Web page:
It’s going to take some time before anyone has a full grasp on what went so desperately wrong for the U.S. women’s national team at the Olympics.
After entering the tournament as favorites to bring home the gold, the USWNT fell flat, with Monday’s 1-0 semi-final loss to Canada confirming their place in the bronze medal match against Australia.
Quite simply, the USWNT never looked like themselves in Japan. They entered having won 40 of their last 44 matches, and proceeded to win one of five games in regulation. They entered having last been shut out in 2017, and proceeded to fire blanks in three of their five games.
When asked what went wrong in his post-game press conference, head coach Vlatko Andonovski admitted: “I don’t really know.
“We’re going to have to go back and look, and dig a little deeper, and find out what didn’t go the way we wanted, or what caused us to look the way we did.”
Some of what happened may be inexplicable, while other developments were more foreseeable. Whatever the case, the USWNT is staring down a lengthy period of soul-searching, regardless of what happens against Australia.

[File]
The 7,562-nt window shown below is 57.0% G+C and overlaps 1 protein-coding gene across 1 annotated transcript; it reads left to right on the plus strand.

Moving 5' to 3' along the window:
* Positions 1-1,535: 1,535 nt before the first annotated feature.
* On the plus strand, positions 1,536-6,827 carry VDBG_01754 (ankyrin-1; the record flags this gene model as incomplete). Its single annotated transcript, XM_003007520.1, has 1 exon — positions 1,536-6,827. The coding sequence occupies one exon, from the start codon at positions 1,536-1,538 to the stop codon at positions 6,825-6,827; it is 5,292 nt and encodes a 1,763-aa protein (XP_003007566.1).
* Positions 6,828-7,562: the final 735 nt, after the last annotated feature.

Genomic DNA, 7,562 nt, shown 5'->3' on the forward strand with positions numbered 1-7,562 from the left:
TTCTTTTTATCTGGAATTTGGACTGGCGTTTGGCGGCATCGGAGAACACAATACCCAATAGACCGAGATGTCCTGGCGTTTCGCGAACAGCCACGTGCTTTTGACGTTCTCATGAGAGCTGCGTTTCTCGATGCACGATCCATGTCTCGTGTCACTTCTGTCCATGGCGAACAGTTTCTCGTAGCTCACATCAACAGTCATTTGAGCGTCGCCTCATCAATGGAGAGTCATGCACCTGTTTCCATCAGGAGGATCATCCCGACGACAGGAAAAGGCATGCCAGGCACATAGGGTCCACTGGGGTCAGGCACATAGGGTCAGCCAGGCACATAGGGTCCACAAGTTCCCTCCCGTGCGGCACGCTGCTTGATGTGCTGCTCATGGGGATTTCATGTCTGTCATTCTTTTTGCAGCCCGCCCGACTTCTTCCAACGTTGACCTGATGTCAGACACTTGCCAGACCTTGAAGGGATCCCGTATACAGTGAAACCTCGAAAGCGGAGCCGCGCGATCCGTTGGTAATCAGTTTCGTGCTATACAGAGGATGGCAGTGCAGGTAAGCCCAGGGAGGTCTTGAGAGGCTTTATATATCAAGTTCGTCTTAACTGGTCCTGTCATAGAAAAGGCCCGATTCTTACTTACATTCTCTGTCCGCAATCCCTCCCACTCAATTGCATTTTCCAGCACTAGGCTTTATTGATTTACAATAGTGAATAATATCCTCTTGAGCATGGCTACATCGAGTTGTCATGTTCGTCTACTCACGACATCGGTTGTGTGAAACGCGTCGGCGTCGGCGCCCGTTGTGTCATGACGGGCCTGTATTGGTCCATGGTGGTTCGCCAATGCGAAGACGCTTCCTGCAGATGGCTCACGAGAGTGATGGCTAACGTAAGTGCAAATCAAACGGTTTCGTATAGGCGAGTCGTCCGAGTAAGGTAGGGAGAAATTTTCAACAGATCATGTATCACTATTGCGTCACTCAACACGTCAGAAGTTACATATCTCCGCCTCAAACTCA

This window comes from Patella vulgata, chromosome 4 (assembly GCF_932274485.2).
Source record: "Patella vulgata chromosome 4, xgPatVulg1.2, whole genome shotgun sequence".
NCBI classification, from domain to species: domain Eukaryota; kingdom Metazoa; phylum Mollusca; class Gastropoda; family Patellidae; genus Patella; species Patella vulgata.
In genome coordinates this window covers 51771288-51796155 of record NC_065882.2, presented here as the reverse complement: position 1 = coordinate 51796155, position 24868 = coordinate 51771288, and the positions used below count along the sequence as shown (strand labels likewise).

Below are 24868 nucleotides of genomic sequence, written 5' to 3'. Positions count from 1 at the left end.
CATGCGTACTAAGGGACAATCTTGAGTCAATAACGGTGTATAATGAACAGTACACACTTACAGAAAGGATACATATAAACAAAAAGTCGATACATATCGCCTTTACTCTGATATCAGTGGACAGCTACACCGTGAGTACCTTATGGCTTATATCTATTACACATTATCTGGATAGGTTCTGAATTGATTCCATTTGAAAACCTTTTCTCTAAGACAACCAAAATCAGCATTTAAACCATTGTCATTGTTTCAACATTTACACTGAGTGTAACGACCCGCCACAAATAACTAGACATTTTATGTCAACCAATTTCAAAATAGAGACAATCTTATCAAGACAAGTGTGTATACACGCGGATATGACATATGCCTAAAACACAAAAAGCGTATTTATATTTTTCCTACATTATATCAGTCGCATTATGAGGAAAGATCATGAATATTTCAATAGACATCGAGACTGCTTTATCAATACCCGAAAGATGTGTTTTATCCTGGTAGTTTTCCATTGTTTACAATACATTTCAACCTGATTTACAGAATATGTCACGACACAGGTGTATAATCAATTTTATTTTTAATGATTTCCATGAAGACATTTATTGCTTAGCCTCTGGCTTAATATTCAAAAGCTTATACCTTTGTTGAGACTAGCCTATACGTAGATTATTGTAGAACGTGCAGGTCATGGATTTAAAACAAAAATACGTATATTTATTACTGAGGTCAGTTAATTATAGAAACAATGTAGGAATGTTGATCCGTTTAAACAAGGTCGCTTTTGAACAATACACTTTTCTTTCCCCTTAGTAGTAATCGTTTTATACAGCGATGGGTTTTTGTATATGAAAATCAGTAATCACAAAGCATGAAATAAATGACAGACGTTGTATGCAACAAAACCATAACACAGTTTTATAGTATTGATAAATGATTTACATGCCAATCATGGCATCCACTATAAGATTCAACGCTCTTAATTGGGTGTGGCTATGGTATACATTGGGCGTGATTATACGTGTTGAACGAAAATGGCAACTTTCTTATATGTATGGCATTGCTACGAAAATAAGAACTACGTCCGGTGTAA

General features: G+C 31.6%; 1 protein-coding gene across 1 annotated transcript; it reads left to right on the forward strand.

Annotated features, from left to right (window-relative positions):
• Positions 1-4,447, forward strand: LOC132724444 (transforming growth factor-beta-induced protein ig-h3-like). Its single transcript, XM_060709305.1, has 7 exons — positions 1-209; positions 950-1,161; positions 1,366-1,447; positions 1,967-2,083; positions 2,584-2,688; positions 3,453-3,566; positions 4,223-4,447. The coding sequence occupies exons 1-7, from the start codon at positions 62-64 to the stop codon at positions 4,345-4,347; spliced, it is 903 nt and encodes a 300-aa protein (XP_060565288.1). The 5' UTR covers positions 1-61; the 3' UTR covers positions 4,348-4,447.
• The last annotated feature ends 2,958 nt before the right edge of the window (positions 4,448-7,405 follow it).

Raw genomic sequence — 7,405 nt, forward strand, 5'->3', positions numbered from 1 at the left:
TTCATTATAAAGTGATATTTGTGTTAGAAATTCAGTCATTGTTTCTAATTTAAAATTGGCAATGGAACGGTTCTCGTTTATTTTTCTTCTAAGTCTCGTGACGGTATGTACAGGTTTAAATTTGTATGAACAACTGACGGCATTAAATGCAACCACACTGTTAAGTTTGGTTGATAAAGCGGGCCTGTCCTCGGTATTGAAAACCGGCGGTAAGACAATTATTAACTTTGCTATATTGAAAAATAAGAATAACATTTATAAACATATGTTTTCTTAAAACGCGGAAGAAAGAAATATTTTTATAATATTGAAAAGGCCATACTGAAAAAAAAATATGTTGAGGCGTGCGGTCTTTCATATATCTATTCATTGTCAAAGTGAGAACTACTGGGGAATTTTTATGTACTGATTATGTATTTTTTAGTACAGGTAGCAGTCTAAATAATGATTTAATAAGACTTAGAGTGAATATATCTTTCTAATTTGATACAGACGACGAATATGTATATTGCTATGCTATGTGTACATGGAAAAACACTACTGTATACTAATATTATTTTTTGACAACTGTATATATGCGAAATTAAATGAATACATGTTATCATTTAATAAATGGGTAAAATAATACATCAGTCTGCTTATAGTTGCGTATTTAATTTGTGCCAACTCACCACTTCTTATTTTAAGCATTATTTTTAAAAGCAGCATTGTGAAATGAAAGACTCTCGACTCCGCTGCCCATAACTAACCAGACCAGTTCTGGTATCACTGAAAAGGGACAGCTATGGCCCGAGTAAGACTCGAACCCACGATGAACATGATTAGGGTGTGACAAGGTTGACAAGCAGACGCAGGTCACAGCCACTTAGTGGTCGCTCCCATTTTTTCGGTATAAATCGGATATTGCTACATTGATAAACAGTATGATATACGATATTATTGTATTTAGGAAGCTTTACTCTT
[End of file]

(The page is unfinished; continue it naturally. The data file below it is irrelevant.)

Here is a look at a few reasons why the USWNT flopped at the Olympics...
Vaunted attackers can’t score
The six forwards Andonovski deployed at the Olympics are a formidable group, striking fear in defenders and causing different kinds of matchup headaches.
But at this Olympics, Alex Morgan, Megan Rapinoe, Carli Lloyd, Tobin Heath, Lynn Williams and Christen Press have managed to combine for just three goals. Two of those – from Morgan and Press – came late against New Zealand with the outcome of the game long decided.
The USWNT didn’t create nearly enough offense from the flanks, where they so often find attacking joy. Full-backs Crystal Dunn and Kelley O’Hara, usually the team’s catalysts on the wings, combined for just six total successful crosses from open play all tournament.
Williams gave the U.S. a huge spark out wide, as she was second on the team with five chances created from open play and tied for the lead with four successful crosses, despite hardly playing in the group stage. Her effectiveness shined a brighter spotlight on the team’s other attackers, who did far less with much more playing time.